There are two important methods in Pexpect — expect() and send() (or sendline() which is like send() with a linefeed). The expect() method waits for the child application to return a given strong. The string you specify is a regular expression, so you can match complicated patterns. The send() method writes a string to the child application. From the child’s point of view it looks just like someone typed the text from a terminal. After each call to expect() the before and after properties will be set to the text printed by child application. The before property will contain all text up to the expected string pattern. The after string will contain the text that was matched by the expected pattern. The match property is set to the re MatchObject.

An example of Pexpect in action may make things more clear. This example uses ftp to login to the OpenBSD site; list files in a directory; and then pass interactive control of the ftp session to the human user.

   import pexpect
   child = pexpect.spawn ('ftp')
   child.expect ('Name .*: ')
   child.sendline ('anonymous')
   child.expect ('Password:')
   child.sendline ('')
   child.expect ('ftp> ')
   child.sendline ('ls /pub/OpenBSD/')
   child.expect ('ftp> ')
   print child.before   # Print the result of the ls command.
   child.interact()     # Give control of the child to the user.

Special EOF and TIMEOUT patterns

There are two special patterns to match the End Of File or a Timeout condition. You you can pass these patterns to expect(). These patterns are not regular expressions. Use them like predefined constants.

If the child has died and you have read all the child’s output then ordinarily expect() will raise an EOF exception. You can read everything up to the EOF without generating an exception by using the EOF pattern expect(pexpect.EOF). In this case everything the child has output will be available in the before property.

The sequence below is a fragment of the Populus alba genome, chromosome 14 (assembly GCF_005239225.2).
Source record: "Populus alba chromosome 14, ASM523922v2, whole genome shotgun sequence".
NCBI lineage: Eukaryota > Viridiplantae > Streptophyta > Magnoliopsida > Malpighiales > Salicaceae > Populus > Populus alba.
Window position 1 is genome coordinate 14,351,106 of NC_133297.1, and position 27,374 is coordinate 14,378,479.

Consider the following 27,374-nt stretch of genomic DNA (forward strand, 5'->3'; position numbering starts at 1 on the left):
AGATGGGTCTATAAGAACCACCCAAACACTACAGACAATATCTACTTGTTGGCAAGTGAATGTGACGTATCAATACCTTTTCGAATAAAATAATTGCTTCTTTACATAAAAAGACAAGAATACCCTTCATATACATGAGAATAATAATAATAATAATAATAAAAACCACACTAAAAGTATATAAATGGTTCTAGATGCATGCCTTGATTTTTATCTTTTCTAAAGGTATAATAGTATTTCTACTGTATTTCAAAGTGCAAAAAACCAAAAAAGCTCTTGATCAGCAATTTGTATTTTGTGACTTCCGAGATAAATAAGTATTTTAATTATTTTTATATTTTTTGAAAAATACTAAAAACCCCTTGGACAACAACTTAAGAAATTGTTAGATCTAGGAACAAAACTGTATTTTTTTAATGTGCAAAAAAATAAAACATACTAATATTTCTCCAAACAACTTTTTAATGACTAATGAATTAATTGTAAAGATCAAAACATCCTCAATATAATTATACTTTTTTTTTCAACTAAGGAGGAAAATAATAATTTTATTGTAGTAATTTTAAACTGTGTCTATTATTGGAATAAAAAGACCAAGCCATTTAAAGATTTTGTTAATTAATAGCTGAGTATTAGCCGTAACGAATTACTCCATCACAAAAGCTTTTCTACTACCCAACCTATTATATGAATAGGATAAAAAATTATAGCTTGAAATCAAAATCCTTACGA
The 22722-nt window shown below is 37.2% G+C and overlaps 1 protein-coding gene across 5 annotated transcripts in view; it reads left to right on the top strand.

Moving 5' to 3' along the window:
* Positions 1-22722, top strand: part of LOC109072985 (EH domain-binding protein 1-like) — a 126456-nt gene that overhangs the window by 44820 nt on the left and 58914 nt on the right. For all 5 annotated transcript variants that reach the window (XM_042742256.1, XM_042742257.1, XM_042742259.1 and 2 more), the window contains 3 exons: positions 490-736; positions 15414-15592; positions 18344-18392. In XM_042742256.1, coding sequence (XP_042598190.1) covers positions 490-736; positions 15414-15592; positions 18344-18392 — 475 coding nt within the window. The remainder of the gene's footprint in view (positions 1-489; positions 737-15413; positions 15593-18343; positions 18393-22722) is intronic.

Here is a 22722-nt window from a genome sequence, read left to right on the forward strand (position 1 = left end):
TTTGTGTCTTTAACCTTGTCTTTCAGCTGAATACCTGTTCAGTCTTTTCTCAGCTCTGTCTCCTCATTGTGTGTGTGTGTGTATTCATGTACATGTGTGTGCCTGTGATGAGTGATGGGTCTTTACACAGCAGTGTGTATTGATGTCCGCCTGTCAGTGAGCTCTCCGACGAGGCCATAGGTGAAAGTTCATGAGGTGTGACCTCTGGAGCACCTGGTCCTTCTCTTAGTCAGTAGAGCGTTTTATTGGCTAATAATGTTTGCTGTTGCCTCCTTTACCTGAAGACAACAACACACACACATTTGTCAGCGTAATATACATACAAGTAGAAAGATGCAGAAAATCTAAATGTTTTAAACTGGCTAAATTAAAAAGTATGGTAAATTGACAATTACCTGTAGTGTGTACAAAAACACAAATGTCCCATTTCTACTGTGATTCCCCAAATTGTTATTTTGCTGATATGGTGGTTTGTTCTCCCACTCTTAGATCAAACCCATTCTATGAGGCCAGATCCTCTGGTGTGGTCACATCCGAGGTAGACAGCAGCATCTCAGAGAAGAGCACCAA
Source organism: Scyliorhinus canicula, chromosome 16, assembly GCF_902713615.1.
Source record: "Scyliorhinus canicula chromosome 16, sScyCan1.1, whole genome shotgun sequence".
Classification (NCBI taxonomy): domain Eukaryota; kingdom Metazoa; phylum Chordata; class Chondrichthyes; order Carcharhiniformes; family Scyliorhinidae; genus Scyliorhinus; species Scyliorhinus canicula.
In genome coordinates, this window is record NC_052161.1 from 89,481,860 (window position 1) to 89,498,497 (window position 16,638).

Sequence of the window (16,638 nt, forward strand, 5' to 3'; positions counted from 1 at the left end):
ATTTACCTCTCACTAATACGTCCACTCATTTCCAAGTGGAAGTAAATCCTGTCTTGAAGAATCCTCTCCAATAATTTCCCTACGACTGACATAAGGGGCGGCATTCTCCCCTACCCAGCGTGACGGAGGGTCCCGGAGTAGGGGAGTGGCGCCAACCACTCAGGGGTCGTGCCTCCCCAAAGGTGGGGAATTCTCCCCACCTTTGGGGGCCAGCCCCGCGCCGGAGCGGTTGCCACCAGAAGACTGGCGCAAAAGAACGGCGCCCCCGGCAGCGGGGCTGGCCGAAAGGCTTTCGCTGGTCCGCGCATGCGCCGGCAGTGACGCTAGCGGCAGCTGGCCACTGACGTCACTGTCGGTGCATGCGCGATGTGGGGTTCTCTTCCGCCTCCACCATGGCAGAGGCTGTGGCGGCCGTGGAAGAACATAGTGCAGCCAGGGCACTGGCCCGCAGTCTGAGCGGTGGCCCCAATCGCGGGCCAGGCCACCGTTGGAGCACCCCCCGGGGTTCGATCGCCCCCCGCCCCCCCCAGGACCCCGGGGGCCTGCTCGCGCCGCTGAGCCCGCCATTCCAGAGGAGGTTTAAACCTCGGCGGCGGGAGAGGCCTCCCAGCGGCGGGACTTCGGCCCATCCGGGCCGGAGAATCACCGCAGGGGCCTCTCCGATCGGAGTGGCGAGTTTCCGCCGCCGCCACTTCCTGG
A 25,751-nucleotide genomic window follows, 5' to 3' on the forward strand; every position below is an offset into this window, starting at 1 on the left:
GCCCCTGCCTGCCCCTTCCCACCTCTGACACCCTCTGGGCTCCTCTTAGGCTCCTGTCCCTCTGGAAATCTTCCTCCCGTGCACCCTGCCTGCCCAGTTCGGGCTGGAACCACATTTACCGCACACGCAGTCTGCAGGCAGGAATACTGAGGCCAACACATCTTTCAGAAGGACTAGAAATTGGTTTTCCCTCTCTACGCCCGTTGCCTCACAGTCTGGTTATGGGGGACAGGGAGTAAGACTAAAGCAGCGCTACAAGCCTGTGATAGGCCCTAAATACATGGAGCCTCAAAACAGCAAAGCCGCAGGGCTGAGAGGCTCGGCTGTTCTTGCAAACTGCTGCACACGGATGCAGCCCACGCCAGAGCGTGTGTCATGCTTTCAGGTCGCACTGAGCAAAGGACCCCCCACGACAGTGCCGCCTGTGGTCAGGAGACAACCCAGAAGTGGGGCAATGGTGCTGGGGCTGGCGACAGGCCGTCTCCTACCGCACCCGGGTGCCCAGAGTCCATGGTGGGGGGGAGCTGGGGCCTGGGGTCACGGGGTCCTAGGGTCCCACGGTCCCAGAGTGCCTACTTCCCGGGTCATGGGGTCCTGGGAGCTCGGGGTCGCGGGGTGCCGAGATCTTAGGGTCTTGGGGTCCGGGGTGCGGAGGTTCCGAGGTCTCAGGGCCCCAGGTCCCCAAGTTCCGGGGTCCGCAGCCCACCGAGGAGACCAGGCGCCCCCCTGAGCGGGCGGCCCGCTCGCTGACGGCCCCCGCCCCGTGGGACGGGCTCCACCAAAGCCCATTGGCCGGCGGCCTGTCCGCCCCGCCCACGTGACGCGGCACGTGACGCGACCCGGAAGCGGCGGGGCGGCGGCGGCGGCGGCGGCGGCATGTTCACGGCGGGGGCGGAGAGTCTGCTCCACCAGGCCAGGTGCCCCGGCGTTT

Lists if patterns

The pattern given to expect() may be a regular expression or it may also be a list of regular expressions. This allows you to match multiple optional responses. The expect() method returns the index of the pattern that was matched. For example, say you wanted to login to a server. After entering a password you could get various responses from the server — your password could be rejected; or you could be allowed in and asked for your terminal type; or you could be let right in and given a command prompt. The following code fragment gives an example of this:

   child.sendline (my_secret_password)
   # We expect any of these three patterns...
   i = child.expect (['Permission denied', 'Terminal type', '[#\$] '])
   if i==0:
       print 'Permission denied on host. Can't login'
   elif i==2:
       print 'Login OK... need to send terminal type.'
       child.expect ('[#\$] ')
   elif i==3:
       print 'Login OK.'